In Focus

Man's Necklace (kalabubu)

The Ono Niha are known for two different kinds of necklaces, which are somewhat structurally alike: both types have a largely invisible inner wire core consisting of iron, brass, bronze, or even gold wires. The most well known are the so-called headhunter’s necklaces, kalabubu, typically embellished with pieces of polished coconut shell strung over the wire core. The diameter of these perfectly fit­ted, disklike pieces gradually increases toward the center, so that the thickest section of the necklace always hangs above the chest of its wearer. The kalabubu typically did not have a clasp, but was made large enough in diameter so that its owner could effortlessly pull it over his head.

The second type of necklace, nifatali-tali, was worn equally by men and women. Wearing these woven necklaces was reserved for members of the noble class, or si’ulu. The thickness and workman­ship of the woven wire and the composition of metals in these necklaces reflected a family’s wealth. Nifatali-tali necklaces can be made of iron, bronze, silver, and gold. This kind of necklace has a considerably smaller diameter and therefore a clasp at the narrow­est ends. Sometimes this clasp is only a hook, or it may also take the form of a pyramid-shaped button, or a specifically produced concave button with a central breastlike elevation. The Dallas necklace is shaped like a common kalabubu, but it has a clasp like a nifatali-tali. The lustrous gold emphasizes its noble pedigree.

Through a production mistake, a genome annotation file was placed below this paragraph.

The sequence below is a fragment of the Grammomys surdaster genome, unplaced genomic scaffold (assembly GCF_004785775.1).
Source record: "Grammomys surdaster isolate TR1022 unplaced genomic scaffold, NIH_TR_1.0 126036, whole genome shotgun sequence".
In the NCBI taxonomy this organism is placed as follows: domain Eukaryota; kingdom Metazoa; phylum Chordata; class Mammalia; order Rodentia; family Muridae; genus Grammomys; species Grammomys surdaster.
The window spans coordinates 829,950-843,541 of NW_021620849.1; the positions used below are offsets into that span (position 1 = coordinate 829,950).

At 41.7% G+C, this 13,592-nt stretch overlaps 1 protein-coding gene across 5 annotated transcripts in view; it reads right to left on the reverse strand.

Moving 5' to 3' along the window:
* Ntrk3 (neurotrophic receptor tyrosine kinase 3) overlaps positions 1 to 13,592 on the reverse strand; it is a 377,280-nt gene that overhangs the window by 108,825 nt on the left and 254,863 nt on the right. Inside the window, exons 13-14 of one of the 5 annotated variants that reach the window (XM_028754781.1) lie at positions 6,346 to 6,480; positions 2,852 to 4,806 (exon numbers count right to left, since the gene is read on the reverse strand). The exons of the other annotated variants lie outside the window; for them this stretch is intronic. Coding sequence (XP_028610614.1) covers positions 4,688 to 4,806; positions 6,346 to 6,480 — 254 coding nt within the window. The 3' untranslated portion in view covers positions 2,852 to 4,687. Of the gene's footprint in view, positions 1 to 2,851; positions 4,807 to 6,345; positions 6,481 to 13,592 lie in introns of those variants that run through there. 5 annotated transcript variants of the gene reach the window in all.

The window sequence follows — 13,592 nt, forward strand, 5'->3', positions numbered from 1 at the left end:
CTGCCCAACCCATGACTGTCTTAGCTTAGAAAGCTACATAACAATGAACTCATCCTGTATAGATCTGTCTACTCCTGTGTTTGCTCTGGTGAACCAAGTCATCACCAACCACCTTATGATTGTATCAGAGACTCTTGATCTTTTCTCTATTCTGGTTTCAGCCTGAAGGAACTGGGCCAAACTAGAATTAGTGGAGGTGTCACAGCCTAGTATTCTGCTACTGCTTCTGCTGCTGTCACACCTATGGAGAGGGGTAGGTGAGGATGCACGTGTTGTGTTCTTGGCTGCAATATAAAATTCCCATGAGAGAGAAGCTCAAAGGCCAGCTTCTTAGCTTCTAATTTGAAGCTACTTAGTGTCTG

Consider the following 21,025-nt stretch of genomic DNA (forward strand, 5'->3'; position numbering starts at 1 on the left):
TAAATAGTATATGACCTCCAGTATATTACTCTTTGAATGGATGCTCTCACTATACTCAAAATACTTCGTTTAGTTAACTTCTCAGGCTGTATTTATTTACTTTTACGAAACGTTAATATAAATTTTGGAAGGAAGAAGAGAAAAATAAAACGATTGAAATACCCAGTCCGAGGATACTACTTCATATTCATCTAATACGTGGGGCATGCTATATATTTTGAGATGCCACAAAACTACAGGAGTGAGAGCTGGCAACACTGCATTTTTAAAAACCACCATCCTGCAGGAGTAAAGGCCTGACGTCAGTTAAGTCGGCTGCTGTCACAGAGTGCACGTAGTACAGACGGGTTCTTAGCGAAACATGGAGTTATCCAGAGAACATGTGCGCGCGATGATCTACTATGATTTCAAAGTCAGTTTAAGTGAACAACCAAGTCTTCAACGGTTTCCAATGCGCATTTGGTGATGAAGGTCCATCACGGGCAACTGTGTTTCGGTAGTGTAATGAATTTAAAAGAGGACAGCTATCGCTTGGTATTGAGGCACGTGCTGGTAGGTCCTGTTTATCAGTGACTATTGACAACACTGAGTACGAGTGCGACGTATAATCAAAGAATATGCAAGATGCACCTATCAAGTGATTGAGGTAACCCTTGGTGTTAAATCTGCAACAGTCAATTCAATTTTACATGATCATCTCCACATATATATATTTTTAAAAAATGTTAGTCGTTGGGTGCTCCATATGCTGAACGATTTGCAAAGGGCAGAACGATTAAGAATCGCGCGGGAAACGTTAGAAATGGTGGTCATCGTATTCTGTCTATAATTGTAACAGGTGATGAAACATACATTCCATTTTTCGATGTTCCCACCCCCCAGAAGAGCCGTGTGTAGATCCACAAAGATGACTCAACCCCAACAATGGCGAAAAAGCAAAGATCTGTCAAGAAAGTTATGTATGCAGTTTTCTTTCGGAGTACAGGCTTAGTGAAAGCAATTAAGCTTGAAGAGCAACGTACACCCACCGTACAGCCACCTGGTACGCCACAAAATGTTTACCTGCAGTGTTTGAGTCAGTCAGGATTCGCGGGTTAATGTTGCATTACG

With this one-of-a-kind kalabubu, an inner core made of brass is wound with two interwoven brass wires. Only two small sections of this substructure are exposed next to a round clasp of solid gold. Thirteen thin cas­ings made of wood, which are sheathed in beaten sheet gold, are strung over the core of the necklace. The gold surface is decorated with a densely embossed leaf pattern. Seven of the casings have an embossed surface, into which four to six nearly equal-sized rhombuses are cut. The dark wood of the casings contrasts strik­ingly with the gold as the raised wooden shapes emerge from these incisions.

Very few such necklaces with wooden and gold casings are rep­resented in collections or found in historical photographs. Even if the kalabubu looks more like a badge of rank (nifatali-tali) from its construction and mode of production, it must nevertheless be viewed as an emblem for a successful headhunter.

In many societies, wearing special jewelry was associated with extensive rules and regulations. Wearing a kalabubu was also sub­ject to such rules of tradition and common law, also known as adat. In the pre-Christian era, a young nobleman of the Ono Niha could acquire the right to wear a kalabubu once he had taken part in a successful headhunting raid. Only then did he become a recognized member of the adult world and only then was he marriageable.

Adapted from

Achim Sibeth, "Man's necklace (kalabubu)," in Eyes of the Ancestors: The Arts of Island Southeast Asia at the Dallas Museum of Art, ed. Reimar Schefold in collaboration with Steven Alpert (Dallas: Dallas Museum of Art; New Haven and London: Yale University Press, 2013), 54.